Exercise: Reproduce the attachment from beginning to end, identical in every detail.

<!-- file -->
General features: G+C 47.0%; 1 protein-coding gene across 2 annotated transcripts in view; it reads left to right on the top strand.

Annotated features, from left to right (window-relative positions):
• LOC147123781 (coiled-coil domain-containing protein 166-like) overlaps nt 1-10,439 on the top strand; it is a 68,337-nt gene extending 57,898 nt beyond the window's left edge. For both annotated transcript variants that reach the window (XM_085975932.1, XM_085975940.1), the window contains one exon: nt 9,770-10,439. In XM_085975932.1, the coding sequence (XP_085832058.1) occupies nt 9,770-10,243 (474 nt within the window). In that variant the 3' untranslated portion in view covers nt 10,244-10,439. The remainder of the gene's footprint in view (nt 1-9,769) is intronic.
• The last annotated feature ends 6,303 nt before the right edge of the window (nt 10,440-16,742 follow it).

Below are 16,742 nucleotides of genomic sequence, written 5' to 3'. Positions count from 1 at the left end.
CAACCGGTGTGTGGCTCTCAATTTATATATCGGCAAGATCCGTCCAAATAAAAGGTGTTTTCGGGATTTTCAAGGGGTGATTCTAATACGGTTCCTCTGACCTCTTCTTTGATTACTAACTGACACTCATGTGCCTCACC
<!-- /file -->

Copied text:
General features: G+C 47.0%; 1 protein-coding gene across 2 annotated transcripts in view; it reads left to right on the top strand.

Annotated features, from left to right (window-relative positions):
• LOC147123781 (coiled-coil domain-containing protein 166-like) overlaps nt 1-10,439 on the top strand; it is a 68,337-nt gene extending 57,898 nt beyond the window's left edge. For both annotated transcript variants that reach the window (XM_085975932.1, XM_085975940.1), the window contains one exon: nt 9,770-10,439. In XM_085975932.1, the coding sequence (XP_085832058.1) occupies nt 9,770-10,243 (474 nt within the window). In that variant the 3' untranslated portion in view covers nt 10,244-10,439. The remainder of the gene's footprint in view (nt 1-9,769) is intronic.
• The last annotated feature ends 6,303 nt before the right edge of the window (nt 10,440-16,742 follow it).

Below are 16,742 nucleotides of genomic sequence, written 5' to 3'. Positions count from 1 at the left end.
CAACCGGTGTGTGGCTCTCAATTTATATATCGGCAAGATCCGTCCAAATAAAAGGTGTTTTCGGGATTTTCAAGGGGTGATTCTAATACGGTTCCTCTGACCTCTTCTTTGATTACTAACTGACACTCATGTGCCTCACC